I was never the little girl who dreamed of having kids. Honestly, I didn’t even dream much about getting married like a lot of girls and even women do. I dreamed of becoming a beauty editor for a major fashion magazine. Seriously. My mom and aunt would buy me makeup and magazines as treats growing up. I went to college to study in the communication field and although my career dreams changed, my urge for children never appeared. I didn’t smile and have the temptation to hold a baby when one was around and I had no clue how to interact with young children.
I told everyone who listened that I never, ever wanted children. EVER.
Fast-forward to the present day and I have two under two. I won’t lie to you all; they were both surprises. Like holy-crap-how-did-this-happen surprises. We all know how babies are made — even I wasn’t that naive. My birth control prescription ran out sometime before my three-year wedding anniversary and I was too lazy to get it filled. A year and a half later, I was at a wedding and jokingly mentioned I hadn’t gotten my period. The next Monday morning I took a pregnancy test without telling my husband. It was positive. Guess what day it was? April’s Fools Day. I did not jump with joy or even immediately call my husband; I cried. I then found the contact information for our local Choices Clinic. I texted them to set up an appointment for a legitimate pregnancy test. I couldn’t call them in fear my husband would find out. I was just so shocked I didn’t know what to do. I went the next day and they confirmed the news. I am eternally grateful for their patience and the information they shared with me. I left with a pair of knitted booties, which made me smile every time I glanced at them.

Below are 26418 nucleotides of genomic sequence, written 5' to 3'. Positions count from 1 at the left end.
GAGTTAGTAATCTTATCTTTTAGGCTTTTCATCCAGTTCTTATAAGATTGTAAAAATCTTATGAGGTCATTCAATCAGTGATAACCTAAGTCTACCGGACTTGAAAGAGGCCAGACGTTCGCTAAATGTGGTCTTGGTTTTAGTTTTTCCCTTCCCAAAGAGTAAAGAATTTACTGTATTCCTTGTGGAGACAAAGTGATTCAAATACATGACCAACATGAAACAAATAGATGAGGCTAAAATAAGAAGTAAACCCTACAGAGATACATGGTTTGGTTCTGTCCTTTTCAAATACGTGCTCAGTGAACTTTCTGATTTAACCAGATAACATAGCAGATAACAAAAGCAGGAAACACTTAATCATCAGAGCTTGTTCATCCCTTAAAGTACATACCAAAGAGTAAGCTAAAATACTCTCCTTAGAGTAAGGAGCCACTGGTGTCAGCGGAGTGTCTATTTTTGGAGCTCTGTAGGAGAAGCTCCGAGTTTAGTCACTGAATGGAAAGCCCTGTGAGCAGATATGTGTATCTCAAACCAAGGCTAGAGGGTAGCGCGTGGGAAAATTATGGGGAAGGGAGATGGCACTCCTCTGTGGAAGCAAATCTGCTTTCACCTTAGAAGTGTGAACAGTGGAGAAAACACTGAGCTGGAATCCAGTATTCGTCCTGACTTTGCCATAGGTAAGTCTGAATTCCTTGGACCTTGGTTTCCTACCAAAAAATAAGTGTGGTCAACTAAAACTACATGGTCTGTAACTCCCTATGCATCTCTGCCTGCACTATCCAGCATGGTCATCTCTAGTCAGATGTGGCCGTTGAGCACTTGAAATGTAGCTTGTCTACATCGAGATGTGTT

I eventually told my husband that night and he didn’t believe me at first.
Then he was ecstatic when he realized it wasn’t an April’s Fools joke. However, I still didn’t feel one kick of maternal instinct or consider myself a mom. The pregnancy progressed and I had zero attachment to the baby. We didn’t learn the gender beforehand and looking back, maybe finding out the gender would have planted the seed for feeling a connection with the baby. Throughout my pregnancy I overworked myself between my job, the boards I served on, and the volunteer work I did. I was put on modified bed rest multiple times due to my never stopping and my fluids being too low.
I worked up to the day I was told I was going to be induced (at the end of 36 weeks because my fluids were low). I remember sobbing to my doctor out of fear and never stopping until we got to the car. That night, at midnight, they started me on Pitocin and the rest is history. When Grayson was laid on my chest it finally hit me; I was a mom. I made this tiny, screaming human who went quiet as soon as she touched me. I was meant to hold her tightly and whisper endless promises in her uncurled ears.